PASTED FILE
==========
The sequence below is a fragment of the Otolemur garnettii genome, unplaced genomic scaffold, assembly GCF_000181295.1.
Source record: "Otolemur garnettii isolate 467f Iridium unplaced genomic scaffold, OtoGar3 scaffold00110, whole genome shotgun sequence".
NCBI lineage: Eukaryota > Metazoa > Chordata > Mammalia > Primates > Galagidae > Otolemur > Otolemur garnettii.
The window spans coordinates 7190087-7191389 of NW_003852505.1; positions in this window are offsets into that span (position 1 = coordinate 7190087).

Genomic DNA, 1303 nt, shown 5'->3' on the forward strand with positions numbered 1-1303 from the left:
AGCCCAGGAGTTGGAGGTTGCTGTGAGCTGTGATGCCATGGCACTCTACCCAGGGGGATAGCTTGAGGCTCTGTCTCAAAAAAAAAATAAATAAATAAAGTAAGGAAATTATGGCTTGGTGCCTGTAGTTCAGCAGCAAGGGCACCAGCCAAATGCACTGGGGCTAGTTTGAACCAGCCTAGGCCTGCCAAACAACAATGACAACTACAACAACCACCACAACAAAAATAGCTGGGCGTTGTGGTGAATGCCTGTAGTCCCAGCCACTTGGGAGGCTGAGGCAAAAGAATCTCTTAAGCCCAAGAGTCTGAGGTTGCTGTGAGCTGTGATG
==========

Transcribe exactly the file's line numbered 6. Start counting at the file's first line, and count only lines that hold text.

AGCCCAGGAGTTGGAGGTTGCTGTGAGCTGTGATGCCATGGCACTCTACCCAGGGGGATAGCTTGAGGCTCTGTCTCAAAAAAAAAATAAATAAATAAAGTAAGGAAATTATGGCTTGGTGCCTGTAGTTCAGCAGCAAGGGCACCAGCCAAATGCACTGGGGCTAGTTTGAACCAGCCTAGGCCTGCCAAACAACAATGACAACTACAACAACCACCACAACAAAAATAGCTGGGCGTTGTGGTGAATGCCTGTAGTCCCAGCCACTTGGGAGGCTGAGGCAAAAGAATCTCTTAAGCCCAAGAGTCTGAGGTTGCTGTGAGCTGTGATG